Landscapes, depositional environments and human occupation at Middle Paleolithic open-air sites in the southern Levant, with new insights from Nesher Ramla, Israel

Yossi Zaidner*, Amos Frumkin, David Friesem, Alexander Tsatskin, Ruth Shahack-Gross

*Corresponding author for this work

Research output: Contribution to journalArticlepeer-review

20 Scopus citations

Abstract

Middle Paleolithic human occupation in the Levant (250-50 ka ago) has been recorded in roofed (cave and rockshelter) and open-air sites. Research at these different types of sites yielded different perspectives on the Middle Paleolithic human behavior and evolution. Until recently, open-air Middle Paleolithic sites in the Levant were found in three major sedimentary environments: fluvial, lake-margin and spring. Here we describe a unique depositional environment and formation processes at the recently discovered open-air site of Nesher Ramla (Israel) and discuss their contribution to understanding site formation processes in open-air sites in the Levant. The site is 8-m-thick Middle Paleolithic sequence (OSL dated to 170-80 ka) that is located in a karst sinkhole formed by gravitational deformation and sagging into underground voids. The sedimentary sequence was shaped by gravitational collapse, cyclic colluviation of soil and gravel into the depression, waterlogging, in situ pedogenesis and human occupation. Original bedding and combustion features are well-preserved in the Lower archaeological sequence, a rare occurrence in comparison to other open-air archaeological sites. This phenomenon coincides with episodes of fast sedimentation/burial, which also allowed better preservation of microscopic remains such as ash. The Upper archaeological sequence does not exhibit bedding or preservation of ash, despite presence of heat-affected lithic artifacts, which makes it similar to other open-air sites in the Levant. We suggest that rate of burial is the major factor that caused the difference between the Upper and Lower sequences. The differences in the burial rate may be connected to environmental and vegetation changes at the end of MIS 6. We also identified an interplay between sediment in-wash and density of human activity remains, i.e. during episodes of low natural sediment input the density of artifacts is higher relative to episodes with high rate of sediment in-wash. The detailed analysis of natural and anthropogenic processes at Nesher Ramla suggests a much wider spectrum of processes than previously reported for southern Levantine Paleolithic sites. Nesher Ramla shares certain depositional and post-depositional characteristics with both cave and open-air sites and provides a better insight into processes which control both types of sites.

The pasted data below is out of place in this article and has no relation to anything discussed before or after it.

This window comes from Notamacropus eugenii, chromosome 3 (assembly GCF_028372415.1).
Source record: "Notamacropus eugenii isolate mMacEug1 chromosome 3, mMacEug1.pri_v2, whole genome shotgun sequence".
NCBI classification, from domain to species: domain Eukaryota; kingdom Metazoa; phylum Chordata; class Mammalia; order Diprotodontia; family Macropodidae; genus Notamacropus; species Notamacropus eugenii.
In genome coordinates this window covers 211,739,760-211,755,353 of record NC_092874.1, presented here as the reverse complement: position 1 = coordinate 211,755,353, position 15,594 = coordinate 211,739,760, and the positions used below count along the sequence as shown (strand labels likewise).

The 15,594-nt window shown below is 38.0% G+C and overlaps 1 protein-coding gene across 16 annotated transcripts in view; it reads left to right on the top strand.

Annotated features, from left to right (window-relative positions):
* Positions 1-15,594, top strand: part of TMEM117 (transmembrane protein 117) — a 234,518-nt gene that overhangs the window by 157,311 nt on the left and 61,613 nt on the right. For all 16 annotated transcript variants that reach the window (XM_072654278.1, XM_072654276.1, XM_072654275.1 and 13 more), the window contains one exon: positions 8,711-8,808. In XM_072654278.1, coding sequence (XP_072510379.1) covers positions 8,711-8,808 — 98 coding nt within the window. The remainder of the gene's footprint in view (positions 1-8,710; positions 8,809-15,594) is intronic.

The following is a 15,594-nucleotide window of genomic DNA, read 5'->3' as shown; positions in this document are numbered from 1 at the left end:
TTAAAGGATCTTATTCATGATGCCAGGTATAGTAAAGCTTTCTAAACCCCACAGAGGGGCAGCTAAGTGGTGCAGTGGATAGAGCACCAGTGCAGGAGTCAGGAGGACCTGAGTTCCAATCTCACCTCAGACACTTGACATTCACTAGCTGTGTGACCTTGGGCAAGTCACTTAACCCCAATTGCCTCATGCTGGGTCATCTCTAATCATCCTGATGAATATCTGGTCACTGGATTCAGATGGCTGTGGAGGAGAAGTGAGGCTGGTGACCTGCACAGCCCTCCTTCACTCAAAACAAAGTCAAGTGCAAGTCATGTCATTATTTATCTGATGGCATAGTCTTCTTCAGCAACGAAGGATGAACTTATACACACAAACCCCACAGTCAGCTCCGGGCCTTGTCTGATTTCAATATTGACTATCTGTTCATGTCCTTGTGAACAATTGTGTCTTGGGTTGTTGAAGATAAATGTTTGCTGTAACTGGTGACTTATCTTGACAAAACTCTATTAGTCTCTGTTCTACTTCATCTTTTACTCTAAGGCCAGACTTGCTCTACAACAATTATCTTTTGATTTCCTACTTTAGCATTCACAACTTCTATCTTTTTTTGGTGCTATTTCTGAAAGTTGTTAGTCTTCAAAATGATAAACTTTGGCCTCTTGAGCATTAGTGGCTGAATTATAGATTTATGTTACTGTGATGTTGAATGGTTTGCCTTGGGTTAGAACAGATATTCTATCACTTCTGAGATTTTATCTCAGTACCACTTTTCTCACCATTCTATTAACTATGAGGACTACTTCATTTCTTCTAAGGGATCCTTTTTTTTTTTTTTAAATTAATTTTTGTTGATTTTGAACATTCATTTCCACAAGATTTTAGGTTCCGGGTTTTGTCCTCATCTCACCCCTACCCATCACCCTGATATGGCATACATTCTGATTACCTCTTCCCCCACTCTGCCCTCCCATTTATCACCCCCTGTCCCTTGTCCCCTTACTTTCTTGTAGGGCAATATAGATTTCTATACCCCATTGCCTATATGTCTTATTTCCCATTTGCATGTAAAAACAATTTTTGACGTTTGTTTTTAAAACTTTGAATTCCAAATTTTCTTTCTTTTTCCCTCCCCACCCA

Original languageAmerican English
Pages (from-to)76-86
Number of pages11
JournalQuaternary Science Reviews
Volume138
DOIs
StatePublished - 15 Apr 2016

Bibliographical note

Publisher Copyright:
© 2016 Elsevier Ltd.

Keywords

  • Cave sites
  • Karst sinkhole
  • Levant
  • Middle Paleolithic
  • Open-air sites
  • Site formation processes

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